No-skip advertising will become better woven into content, and that advertising will be better targeted to the client's most-desired demographics. The premium this targeting creates in the pricing structure will (mostly) off-set the fragmentation of the total viewing audience into smaller, niche viewing clusters.
(A side note: for everyone out there who keeps lecturing me about the "new Golden Age" of television, let me point out that Dog With A Blog brings in more viewers than Girls and True Detective, combined. The more things change and all that...)
As these numbers become better defined, writers will want better compensation out of those revenues. Which leads us to the--
Profit margins are collapsing.
Not just in film and TV, and not just in entertainment -- everywhere. Labor costs are rising around the globe, marketing costs are not retreating and the great consumer middle is being decimated, leaving even countries like the United States with a growing us/them profile more like a BRIC nation than a fully developed Western economy.
When you are pressed on issues of margin, you can do one of two things:
You can increase your revenue by doing things like growing your customer base, increasing the frequency and velocity of product consumption by that base and finding new arenas to exploit with regards to your product.
These solutions are external, require a lot of thought and planning and are known as "expanding your top line."
You can attack "inefficiencies" in areas like payroll, production costs and research-and-development, thereby expanding your profit margin.
These solutions are internal, require little more than a red-pen and a closed heart and are known as "protecting the bottom line."
Smart companies -- and the studios and networks ARE smart companies -- do both.
Studios are tuning their theatrical product explicitly for better penetration into foreign markets. Networks are developing new(ish) "event viewing" (see: The Sound Of Music). Cable shows like Game Of Thrones and The Walking Dead are being as expertly merchandised as any Lucas-bred franchise.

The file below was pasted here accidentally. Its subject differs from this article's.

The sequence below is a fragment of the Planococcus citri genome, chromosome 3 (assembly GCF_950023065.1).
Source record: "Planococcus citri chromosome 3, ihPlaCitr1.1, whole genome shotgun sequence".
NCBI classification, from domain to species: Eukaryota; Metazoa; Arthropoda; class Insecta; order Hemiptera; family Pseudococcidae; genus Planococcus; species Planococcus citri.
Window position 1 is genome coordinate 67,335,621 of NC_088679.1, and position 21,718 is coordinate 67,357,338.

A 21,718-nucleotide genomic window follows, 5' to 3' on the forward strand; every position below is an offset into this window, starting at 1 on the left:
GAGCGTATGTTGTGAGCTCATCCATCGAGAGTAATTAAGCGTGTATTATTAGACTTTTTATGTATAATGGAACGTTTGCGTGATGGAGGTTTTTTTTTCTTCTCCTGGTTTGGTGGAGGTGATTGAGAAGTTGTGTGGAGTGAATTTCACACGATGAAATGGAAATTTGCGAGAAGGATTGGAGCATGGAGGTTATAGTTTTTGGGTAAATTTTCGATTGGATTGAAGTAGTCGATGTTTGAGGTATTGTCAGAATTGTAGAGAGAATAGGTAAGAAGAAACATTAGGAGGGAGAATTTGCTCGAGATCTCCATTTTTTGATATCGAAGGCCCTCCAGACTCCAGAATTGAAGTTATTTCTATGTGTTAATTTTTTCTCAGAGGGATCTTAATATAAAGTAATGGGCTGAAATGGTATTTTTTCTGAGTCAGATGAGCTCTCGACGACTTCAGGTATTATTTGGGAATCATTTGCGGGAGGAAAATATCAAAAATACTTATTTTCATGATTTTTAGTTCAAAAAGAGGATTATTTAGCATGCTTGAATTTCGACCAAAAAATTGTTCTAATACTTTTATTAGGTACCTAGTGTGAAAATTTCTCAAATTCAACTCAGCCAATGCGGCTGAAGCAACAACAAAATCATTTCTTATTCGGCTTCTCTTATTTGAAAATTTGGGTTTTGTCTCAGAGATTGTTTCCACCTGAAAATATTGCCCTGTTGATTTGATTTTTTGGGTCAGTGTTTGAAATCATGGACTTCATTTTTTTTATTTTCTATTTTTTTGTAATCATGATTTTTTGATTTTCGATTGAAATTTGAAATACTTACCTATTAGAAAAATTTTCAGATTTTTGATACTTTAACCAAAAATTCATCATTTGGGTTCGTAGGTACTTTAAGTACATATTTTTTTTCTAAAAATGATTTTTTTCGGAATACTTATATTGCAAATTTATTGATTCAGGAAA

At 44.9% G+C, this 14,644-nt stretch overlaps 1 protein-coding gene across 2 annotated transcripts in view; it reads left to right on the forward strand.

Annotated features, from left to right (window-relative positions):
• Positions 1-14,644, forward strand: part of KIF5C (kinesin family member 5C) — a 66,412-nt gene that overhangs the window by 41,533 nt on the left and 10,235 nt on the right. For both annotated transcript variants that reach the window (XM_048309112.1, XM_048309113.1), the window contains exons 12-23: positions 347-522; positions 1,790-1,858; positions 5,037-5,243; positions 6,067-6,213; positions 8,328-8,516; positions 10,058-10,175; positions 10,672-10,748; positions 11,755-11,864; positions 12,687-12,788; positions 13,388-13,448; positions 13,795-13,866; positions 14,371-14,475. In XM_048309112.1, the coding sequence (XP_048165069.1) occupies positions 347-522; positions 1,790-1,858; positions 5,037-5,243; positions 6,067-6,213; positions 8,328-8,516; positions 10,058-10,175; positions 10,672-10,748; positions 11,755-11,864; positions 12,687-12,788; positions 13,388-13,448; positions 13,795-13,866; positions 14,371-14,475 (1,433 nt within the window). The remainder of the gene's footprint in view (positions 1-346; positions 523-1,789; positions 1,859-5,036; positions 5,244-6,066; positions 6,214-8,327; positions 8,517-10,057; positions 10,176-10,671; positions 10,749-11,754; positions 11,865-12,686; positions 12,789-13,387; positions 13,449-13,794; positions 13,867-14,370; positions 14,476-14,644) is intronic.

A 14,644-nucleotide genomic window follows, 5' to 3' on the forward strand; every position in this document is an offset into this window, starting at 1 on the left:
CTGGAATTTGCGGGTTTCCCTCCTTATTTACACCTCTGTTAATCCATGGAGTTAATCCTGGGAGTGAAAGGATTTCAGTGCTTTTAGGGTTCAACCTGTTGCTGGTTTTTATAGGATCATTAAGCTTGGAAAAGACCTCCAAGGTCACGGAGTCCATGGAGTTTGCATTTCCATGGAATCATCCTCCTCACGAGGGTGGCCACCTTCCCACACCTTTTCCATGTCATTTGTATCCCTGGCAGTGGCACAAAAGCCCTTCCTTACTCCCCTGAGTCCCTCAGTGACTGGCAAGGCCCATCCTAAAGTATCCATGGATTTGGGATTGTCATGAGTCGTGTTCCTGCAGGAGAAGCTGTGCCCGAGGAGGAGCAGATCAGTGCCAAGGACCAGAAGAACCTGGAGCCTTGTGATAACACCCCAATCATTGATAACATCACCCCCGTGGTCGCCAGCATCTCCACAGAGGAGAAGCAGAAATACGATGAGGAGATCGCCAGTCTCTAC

The difficulty for the writers is that these top-line solutions cannot accurately predict their outcome to the bottom-line whereas bottom-line solutions (such as, say, NOT giving writers any increase on basic cable minimums or -- better yet! -- rolling them back) can be projected fairly accurately.
"But you said the AMTPPT-whatever wouldn't dig in on those roll-backs."
And I don't think they will.
But that leads us to:
The third, final (and biggest) reason why there will be another Writers strike:
Because the producers HATE writers.
Always have, always will.
"Schmucks with Underwoods" and all that.
And, right now they are still pissed -- PISSED!! -- over the strike of 2007/2008.
That and that alone is why you even saw an opening salvo of rollbacks proposed by the AMPTP (see, I can get it right) -- just to poke the other side in the eye. There have been background quotes in articles in all of the industry trades from people in the producer's negotiating camp admitting as much -- that their marching orders were to walk in and start a pissing match.
So they did.
That being said, once the rollbacks were floated, the Guild went out of its way to let membership (read: everyone and their Aunt Louise) know about this "shocking!" and "insulting!" development.
"The studios and networks are willing to send the Industry into turmoil! Here we go again!!"
Why do that? Part of me thinks it's because writers love to feel victimized. That notion of martyrdom, it plays into the idea that they are "artists" toiling away at an unappreciated masterpiece as opposed to architects drafting a plan for a new engine of creative commerce they couldn't realize alone.
(Note to my screenwriter friends: you want complete control, don't want to deal with notes or suits or directors? Write a novel.)
But, primarily, it was to stir up the hornet's nest, get the town edgy. The number of people in Hollywood who were there for the last strike and don't have an opinion as to whose fault it was is exactly zero.
Some blame "corporate greed" and side with the writers. Most of them are writers.
Others blame the writers, accusing them of laying waste to the economy, sabotaging their own self-interests and boiling the Easter Bunny.